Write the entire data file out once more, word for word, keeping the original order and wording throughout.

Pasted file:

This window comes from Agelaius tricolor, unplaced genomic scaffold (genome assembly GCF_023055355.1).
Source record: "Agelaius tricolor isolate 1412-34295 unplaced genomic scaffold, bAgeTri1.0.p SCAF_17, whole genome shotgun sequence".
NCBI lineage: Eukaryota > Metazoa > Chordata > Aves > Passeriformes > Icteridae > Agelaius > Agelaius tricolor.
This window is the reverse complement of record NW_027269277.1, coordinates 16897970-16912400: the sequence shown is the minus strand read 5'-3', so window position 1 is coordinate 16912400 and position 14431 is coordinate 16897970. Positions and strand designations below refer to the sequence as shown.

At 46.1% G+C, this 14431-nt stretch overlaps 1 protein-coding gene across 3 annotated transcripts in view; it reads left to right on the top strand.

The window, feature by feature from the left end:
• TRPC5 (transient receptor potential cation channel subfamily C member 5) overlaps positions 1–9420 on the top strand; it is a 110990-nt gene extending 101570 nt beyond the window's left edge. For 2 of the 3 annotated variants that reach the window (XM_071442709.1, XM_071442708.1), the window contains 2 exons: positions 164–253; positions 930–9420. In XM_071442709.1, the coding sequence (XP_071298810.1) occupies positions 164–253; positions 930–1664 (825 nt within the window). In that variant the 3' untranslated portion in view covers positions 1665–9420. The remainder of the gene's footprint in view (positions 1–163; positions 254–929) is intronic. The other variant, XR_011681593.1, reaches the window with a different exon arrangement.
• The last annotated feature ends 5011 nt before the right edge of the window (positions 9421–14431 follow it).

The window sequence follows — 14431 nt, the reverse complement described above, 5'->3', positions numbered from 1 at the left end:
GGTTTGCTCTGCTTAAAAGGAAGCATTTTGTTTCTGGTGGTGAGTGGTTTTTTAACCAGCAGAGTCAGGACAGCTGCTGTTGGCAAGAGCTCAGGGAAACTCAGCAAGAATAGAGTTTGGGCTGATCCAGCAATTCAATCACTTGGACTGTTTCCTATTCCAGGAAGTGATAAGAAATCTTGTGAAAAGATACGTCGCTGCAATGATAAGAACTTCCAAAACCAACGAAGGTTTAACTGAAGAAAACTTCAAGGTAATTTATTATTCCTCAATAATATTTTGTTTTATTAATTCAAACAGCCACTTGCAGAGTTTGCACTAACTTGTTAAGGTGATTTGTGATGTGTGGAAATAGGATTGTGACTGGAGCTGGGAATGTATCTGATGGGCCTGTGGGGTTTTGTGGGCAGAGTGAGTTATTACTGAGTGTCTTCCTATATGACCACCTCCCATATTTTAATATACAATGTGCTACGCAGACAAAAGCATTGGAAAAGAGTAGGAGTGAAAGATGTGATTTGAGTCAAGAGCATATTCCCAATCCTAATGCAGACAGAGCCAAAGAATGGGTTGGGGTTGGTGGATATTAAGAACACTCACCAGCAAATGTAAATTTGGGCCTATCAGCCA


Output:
This window comes from Agelaius tricolor, unplaced genomic scaffold (genome assembly GCF_023055355.1).
Source record: "Agelaius tricolor isolate 1412-34295 unplaced genomic scaffold, bAgeTri1.0.p SCAF_17, whole genome shotgun sequence".
NCBI lineage: Eukaryota > Metazoa > Chordata > Aves > Passeriformes > Icteridae > Agelaius > Agelaius tricolor.
This window is the reverse complement of record NW_027269277.1, coordinates 16897970-16912400: the sequence shown is the minus strand read 5'-3', so window position 1 is coordinate 16912400 and position 14431 is coordinate 16897970. Positions and strand designations below refer to the sequence as shown.

At 46.1% G+C, this 14431-nt stretch overlaps 1 protein-coding gene across 3 annotated transcripts in view; it reads left to right on the top strand.

The window, feature by feature from the left end:
• TRPC5 (transient receptor potential cation channel subfamily C member 5) overlaps positions 1–9420 on the top strand; it is a 110990-nt gene extending 101570 nt beyond the window's left edge. For 2 of the 3 annotated variants that reach the window (XM_071442709.1, XM_071442708.1), the window contains 2 exons: positions 164–253; positions 930–9420. In XM_071442709.1, the coding sequence (XP_071298810.1) occupies positions 164–253; positions 930–1664 (825 nt within the window). In that variant the 3' untranslated portion in view covers positions 1665–9420. The remainder of the gene's footprint in view (positions 1–163; positions 254–929) is intronic. The other variant, XR_011681593.1, reaches the window with a different exon arrangement.
• The last annotated feature ends 5011 nt before the right edge of the window (positions 9421–14431 follow it).

The window sequence follows — 14431 nt, the reverse complement described above, 5'->3', positions numbered from 1 at the left end:
GGTTTGCTCTGCTTAAAAGGAAGCATTTTGTTTCTGGTGGTGAGTGGTTTTTTAACCAGCAGAGTCAGGACAGCTGCTGTTGGCAAGAGCTCAGGGAAACTCAGCAAGAATAGAGTTTGGGCTGATCCAGCAATTCAATCACTTGGACTGTTTCCTATTCCAGGAAGTGATAAGAAATCTTGTGAAAAGATACGTCGCTGCAATGATAAGAACTTCCAAAACCAACGAAGGTTTAACTGAAGAAAACTTCAAGGTAATTTATTATTCCTCAATAATATTTTGTTTTATTAATTCAAACAGCCACTTGCAGAGTTTGCACTAACTTGTTAAGGTGATTTGTGATGTGTGGAAATAGGATTGTGACTGGAGCTGGGAATGTATCTGATGGGCCTGTGGGGTTTTGTGGGCAGAGTGAGTTATTACTGAGTGTCTTCCTATATGACCACCTCCCATATTTTAATATACAATGTGCTACGCAGACAAAAGCATTGGAAAAGAGTAGGAGTGAAAGATGTGATTTGAGTCAAGAGCATATTCCCAATCCTAATGCAGACAGAGCCAAAGAATGGGTTGGGGTTGGTGGATATTAAGAACACTCACCAGCAAATGTAAATTTGGGCCTATCAGCCA